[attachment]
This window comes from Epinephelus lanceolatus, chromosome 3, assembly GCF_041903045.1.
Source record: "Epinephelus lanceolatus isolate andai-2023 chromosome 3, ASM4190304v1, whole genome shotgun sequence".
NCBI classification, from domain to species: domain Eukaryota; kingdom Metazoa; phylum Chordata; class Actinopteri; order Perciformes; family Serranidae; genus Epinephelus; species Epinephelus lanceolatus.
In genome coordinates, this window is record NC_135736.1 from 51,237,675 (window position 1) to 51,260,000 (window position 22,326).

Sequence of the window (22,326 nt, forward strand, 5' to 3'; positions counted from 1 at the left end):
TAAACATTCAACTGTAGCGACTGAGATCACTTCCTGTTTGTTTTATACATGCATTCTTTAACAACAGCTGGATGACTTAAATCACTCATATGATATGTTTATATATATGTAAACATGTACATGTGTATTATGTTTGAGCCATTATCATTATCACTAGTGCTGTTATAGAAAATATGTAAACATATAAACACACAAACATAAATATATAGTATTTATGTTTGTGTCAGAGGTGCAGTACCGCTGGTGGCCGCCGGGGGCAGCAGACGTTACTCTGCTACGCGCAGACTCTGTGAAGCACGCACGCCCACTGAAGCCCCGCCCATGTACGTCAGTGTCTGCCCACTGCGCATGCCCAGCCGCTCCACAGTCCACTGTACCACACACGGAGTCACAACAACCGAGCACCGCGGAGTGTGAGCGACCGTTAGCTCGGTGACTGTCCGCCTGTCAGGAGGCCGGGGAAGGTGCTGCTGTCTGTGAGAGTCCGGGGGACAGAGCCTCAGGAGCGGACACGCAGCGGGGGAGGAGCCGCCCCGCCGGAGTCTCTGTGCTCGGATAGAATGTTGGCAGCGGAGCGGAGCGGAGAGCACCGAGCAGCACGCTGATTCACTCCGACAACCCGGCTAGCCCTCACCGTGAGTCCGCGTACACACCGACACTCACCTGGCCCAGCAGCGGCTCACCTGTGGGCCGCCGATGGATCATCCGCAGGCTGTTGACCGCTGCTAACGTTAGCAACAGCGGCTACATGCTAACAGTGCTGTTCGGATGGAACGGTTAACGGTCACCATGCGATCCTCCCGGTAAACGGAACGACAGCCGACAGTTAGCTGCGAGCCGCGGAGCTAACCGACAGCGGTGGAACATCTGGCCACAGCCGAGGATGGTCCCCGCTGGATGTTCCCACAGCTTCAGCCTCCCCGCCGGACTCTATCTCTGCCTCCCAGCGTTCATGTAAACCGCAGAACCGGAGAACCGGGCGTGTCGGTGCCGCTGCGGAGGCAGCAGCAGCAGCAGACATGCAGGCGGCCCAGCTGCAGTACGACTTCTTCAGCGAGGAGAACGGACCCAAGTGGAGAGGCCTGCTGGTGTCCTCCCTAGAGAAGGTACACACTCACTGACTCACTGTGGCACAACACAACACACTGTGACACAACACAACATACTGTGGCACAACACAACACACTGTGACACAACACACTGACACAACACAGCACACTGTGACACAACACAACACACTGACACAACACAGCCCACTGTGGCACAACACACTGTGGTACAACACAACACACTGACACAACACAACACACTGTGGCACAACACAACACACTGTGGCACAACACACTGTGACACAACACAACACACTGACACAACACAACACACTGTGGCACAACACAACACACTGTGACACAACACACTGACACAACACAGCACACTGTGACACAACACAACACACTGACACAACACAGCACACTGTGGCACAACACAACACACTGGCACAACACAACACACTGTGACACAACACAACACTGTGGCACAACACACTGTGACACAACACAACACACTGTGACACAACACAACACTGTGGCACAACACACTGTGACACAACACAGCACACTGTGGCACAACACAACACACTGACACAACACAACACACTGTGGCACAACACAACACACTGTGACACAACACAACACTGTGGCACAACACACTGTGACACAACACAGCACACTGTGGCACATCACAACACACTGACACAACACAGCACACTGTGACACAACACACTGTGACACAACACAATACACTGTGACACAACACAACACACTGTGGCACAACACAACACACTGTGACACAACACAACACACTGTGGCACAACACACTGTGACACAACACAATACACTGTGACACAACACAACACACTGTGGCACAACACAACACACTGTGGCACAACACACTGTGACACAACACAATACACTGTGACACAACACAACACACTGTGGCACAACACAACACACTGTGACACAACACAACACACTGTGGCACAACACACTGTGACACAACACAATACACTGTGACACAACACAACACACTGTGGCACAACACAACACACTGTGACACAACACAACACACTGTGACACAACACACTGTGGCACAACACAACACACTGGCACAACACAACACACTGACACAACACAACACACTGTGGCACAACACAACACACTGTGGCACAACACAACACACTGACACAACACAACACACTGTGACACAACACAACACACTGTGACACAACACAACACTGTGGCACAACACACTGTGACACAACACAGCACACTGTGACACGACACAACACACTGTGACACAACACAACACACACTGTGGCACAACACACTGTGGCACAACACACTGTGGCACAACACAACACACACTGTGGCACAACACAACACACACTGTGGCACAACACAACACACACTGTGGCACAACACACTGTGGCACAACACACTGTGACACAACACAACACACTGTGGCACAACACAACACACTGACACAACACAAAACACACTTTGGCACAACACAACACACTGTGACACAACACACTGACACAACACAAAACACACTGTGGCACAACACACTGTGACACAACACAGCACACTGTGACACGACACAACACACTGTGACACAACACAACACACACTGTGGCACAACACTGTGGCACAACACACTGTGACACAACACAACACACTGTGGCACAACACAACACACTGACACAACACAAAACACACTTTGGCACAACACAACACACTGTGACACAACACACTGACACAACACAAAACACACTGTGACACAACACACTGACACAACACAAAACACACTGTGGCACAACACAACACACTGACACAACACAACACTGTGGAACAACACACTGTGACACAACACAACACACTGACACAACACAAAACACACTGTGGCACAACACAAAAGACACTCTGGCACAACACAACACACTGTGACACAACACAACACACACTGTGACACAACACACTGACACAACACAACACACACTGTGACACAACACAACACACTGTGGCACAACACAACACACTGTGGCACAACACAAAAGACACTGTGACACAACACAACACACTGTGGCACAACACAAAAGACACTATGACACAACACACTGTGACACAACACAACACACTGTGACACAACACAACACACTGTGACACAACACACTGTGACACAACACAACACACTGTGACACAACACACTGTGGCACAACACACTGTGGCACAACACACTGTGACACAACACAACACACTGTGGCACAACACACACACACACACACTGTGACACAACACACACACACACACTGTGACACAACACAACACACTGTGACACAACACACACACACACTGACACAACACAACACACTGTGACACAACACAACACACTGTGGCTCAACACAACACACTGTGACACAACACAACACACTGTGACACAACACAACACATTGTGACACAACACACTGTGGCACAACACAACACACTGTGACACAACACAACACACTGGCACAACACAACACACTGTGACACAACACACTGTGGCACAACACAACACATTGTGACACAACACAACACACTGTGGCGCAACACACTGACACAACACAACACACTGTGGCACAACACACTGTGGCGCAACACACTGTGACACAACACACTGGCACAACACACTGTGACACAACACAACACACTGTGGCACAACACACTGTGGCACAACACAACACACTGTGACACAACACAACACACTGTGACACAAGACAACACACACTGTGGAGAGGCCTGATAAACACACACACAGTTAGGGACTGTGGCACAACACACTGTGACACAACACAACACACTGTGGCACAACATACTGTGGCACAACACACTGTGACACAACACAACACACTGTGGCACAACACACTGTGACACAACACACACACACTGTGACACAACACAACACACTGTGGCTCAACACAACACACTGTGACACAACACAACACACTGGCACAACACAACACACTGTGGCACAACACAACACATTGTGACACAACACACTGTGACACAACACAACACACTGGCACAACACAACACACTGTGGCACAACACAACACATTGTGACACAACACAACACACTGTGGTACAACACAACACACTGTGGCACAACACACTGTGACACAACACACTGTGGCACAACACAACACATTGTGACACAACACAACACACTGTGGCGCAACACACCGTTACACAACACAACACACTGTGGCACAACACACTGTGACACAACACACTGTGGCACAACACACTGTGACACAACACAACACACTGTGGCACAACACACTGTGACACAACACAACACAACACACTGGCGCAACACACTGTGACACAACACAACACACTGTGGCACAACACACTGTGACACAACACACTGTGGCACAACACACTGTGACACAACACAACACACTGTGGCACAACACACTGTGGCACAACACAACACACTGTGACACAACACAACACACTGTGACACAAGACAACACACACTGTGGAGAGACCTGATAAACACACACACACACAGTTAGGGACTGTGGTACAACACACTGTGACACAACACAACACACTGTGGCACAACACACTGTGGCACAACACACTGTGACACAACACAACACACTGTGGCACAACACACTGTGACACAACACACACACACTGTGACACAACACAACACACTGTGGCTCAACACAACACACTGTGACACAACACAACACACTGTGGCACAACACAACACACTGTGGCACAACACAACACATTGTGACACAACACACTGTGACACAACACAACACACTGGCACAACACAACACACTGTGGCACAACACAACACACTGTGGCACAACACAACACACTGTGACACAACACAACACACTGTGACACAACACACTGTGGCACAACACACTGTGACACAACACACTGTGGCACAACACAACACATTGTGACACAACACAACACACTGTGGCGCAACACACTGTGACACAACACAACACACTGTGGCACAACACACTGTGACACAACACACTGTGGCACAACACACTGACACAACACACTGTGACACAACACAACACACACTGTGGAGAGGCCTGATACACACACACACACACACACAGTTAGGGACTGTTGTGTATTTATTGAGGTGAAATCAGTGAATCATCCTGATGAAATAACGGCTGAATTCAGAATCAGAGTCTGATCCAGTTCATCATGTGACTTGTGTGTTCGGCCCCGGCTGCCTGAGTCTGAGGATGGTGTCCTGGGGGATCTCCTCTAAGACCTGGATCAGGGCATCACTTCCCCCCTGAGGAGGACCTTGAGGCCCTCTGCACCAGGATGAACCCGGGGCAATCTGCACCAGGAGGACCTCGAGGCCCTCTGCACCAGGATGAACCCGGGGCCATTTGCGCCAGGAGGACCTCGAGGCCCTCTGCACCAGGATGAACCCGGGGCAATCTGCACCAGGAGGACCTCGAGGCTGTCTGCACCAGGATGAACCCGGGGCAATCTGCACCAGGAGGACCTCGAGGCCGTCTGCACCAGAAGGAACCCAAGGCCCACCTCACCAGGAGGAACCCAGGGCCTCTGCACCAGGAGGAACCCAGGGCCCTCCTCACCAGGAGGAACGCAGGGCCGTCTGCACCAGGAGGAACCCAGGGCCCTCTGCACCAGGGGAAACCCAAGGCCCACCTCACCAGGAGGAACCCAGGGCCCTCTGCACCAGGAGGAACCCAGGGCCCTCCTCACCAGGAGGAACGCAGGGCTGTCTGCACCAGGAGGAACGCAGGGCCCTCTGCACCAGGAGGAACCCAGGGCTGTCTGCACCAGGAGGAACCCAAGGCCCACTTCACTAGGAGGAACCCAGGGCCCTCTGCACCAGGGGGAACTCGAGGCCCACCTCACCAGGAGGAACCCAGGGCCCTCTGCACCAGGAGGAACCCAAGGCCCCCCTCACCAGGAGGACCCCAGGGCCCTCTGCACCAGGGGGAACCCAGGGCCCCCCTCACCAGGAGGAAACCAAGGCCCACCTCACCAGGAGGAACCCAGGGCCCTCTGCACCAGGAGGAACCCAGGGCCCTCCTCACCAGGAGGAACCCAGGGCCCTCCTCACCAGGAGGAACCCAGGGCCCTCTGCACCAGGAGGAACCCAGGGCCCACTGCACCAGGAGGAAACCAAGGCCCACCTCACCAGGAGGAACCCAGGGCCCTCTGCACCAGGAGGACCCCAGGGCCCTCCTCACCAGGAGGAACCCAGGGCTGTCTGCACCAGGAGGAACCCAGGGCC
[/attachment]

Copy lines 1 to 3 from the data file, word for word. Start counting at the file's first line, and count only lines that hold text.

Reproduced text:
This window comes from Epinephelus lanceolatus, chromosome 3, assembly GCF_041903045.1.
Source record: "Epinephelus lanceolatus isolate andai-2023 chromosome 3, ASM4190304v1, whole genome shotgun sequence".
NCBI classification, from domain to species: domain Eukaryota; kingdom Metazoa; phylum Chordata; class Actinopteri; order Perciformes; family Serranidae; genus Epinephelus; species Epinephelus lanceolatus.